The programme requires competent authorities at all levels to improve their mineral resource planning work and designate the blocks to be granted in a reasonable manner. The government will also provide more information – for instance, the geological data and existing exploration achievements in the blocks to be granted – in order to reduce the information asymmetry between the government and investors.

More importantly, the programme states that, in future, mineral resources allocated through agreements or other administrative methods will be largely reduced and competitive granting will be promoted. An MLR official stated in an interview that mineral resources may be divided into three categories of exploration risk (ie, high, low and no risk) and that the blocks will be classified correspondingly and granted via different methods:

  • For high-risk minerals in unexplored blocks or explored blocks not located in ore fields, mineral rights may be granted to entities that apply first.
  • For high and low-risk minerals in ore fields, exploration rights must be granted through a tender, auction or listing.
  • For sandstone, clay and other non-risk minerals, the competent authorities will grant mining rights directly, rather than exploration rights through a tender, auction or listing.

Restricting granting of mineral rights agreements

Certain corporations are granted mineral rights directly through agreements. At present, mineral rights pertaining to the following blocks can be granted through agreements:(1)

  • the blocks that have been allocated to key mineral development projects approved by the State Council or the ore fields that provide resources to key construction projects approved by the State Council;
  • the blocks that have been allocated to large and medium-sized mineral development projects approved by provincial governments;
  • the blocks that have been allocated to ore-finding projects which aim to find resources that supersede old mines that are listed as the state's specific projects;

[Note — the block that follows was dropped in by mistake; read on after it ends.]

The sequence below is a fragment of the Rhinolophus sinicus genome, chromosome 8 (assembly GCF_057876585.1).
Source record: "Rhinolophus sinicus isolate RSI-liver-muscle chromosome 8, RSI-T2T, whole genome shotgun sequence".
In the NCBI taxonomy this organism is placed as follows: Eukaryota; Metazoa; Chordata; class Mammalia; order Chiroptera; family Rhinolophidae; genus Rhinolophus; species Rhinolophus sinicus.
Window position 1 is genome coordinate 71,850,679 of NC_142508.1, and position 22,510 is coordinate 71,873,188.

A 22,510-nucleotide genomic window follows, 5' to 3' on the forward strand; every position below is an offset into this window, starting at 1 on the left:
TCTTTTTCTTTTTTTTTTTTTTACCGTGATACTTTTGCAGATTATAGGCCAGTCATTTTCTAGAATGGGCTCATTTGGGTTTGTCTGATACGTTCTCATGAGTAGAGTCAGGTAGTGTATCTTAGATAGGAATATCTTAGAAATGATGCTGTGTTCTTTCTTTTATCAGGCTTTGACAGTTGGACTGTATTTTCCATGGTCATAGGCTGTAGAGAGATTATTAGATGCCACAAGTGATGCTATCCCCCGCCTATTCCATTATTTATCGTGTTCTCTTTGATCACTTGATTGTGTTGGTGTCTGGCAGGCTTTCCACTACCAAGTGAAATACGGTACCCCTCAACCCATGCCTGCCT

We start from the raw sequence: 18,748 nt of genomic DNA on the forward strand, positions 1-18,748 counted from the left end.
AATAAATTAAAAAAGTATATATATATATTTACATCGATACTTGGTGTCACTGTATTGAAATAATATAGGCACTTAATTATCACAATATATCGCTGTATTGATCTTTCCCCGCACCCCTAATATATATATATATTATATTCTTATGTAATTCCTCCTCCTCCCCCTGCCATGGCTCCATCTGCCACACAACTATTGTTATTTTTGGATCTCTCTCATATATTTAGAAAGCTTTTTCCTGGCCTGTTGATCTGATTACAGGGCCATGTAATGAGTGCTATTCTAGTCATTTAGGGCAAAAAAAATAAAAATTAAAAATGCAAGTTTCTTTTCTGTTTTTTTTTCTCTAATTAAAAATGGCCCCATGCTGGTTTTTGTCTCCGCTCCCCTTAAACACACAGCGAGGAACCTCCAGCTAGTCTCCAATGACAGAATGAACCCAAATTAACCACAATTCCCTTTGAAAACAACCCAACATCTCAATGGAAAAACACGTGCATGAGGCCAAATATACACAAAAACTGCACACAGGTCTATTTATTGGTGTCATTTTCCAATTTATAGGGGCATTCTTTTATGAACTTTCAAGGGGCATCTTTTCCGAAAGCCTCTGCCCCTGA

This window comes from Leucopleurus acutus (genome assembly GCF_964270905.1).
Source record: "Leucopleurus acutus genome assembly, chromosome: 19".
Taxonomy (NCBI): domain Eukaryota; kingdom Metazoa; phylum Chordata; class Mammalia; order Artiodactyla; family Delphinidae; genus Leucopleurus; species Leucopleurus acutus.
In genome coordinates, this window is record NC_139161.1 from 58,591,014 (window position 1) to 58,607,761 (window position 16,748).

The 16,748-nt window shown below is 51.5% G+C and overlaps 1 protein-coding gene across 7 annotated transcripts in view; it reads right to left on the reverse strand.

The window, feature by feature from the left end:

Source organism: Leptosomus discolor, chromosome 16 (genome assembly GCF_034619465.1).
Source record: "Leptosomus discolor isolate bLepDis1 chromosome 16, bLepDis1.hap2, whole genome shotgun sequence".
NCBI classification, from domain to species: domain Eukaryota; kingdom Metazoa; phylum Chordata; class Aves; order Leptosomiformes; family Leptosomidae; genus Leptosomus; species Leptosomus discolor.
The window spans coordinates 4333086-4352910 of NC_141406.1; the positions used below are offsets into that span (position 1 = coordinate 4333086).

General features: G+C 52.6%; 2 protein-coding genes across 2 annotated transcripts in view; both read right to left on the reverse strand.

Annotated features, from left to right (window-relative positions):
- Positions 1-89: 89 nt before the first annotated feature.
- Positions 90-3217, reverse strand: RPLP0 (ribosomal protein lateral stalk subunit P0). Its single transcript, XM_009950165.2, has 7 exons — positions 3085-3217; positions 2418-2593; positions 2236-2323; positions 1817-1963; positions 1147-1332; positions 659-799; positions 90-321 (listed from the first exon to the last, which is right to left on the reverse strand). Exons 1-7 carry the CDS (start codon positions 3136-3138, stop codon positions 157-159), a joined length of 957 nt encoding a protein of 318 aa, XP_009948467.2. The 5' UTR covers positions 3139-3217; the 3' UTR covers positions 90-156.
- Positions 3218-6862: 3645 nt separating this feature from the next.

• the blocks adjacent to blocks whose mining rights have already been granted, provided that the original rights holders intend to expand their exploration or mining area; and
  • the blocks adjacent to the blocks whose exploration rights have already been granted, which involve nearby scattered resources, provided that the original rights holders intend to expand their exploration area.

In order to prevent unfair and unequal competition and other relevant risks that might be caused by granting agreements, the programme will restrict the granting of such agreements. According to the programme, following the reform, mineral rights can be granted via agreements only for:

  • the specific exploration and mining projects and key construction projects determined or approved by the State Council; and
  • the deep section of large and medium-sized mines whose mineral rights have already been granted.

In addition, the programme stipulates that the minerals rights obtained through agreements cannot be assigned within 10 years from being granted.

Reforming management model for granting bonus and mineral rights fees

The programme provides guidelines for reforming the existing management model regarding the mineral rights granting bonus and mineral rights fees. Following the approval of the programme in December 2016, several pieces of legislation have been issued in this regard.

According to the Programme on the Reform of the Mineral Resources Equity Benefit System, issued by the State Council on April 20 2017, mineral rights holders must pay the competent authorities: